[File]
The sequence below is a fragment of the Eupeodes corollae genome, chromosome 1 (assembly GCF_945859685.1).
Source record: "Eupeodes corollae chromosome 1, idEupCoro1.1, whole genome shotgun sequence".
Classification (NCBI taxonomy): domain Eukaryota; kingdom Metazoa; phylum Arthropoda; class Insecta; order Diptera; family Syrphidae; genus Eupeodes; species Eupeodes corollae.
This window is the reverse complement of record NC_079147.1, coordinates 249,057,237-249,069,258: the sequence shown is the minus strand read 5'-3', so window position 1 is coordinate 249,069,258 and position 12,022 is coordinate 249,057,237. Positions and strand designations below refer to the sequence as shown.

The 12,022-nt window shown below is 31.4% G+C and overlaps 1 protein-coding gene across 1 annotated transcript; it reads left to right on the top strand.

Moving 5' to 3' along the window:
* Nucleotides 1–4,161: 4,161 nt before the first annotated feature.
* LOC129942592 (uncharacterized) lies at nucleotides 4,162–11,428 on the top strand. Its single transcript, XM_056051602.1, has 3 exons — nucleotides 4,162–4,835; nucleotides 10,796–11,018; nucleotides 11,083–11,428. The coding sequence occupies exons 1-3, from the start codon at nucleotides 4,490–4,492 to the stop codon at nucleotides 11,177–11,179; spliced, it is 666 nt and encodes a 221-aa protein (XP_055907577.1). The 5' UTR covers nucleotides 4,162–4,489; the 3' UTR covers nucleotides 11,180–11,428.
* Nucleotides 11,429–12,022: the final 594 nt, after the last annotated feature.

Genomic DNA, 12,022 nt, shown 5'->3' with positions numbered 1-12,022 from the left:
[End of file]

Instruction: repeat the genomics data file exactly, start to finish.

The sequence below is a fragment of the Eupeodes corollae genome, chromosome 1 (assembly GCF_945859685.1).
Source record: "Eupeodes corollae chromosome 1, idEupCoro1.1, whole genome shotgun sequence".
Classification (NCBI taxonomy): domain Eukaryota; kingdom Metazoa; phylum Arthropoda; class Insecta; order Diptera; family Syrphidae; genus Eupeodes; species Eupeodes corollae.
This window is the reverse complement of record NC_079147.1, coordinates 249,057,237-249,069,258: the sequence shown is the minus strand read 5'-3', so window position 1 is coordinate 249,069,258 and position 12,022 is coordinate 249,057,237. Positions and strand designations below refer to the sequence as shown.

The 12,022-nt window shown below is 31.4% G+C and overlaps 1 protein-coding gene across 1 annotated transcript; it reads left to right on the top strand.

Moving 5' to 3' along the window:
* Nucleotides 1–4,161: 4,161 nt before the first annotated feature.
* LOC129942592 (uncharacterized) lies at nucleotides 4,162–11,428 on the top strand. Its single transcript, XM_056051602.1, has 3 exons — nucleotides 4,162–4,835; nucleotides 10,796–11,018; nucleotides 11,083–11,428. The coding sequence occupies exons 1-3, from the start codon at nucleotides 4,490–4,492 to the stop codon at nucleotides 11,177–11,179; spliced, it is 666 nt and encodes a 221-aa protein (XP_055907577.1). The 5' UTR covers nucleotides 4,162–4,489; the 3' UTR covers nucleotides 11,180–11,428.
* Nucleotides 11,429–12,022: the final 594 nt, after the last annotated feature.

Genomic DNA, 12,022 nt, shown 5'->3' with positions numbered 1-12,022 from the left: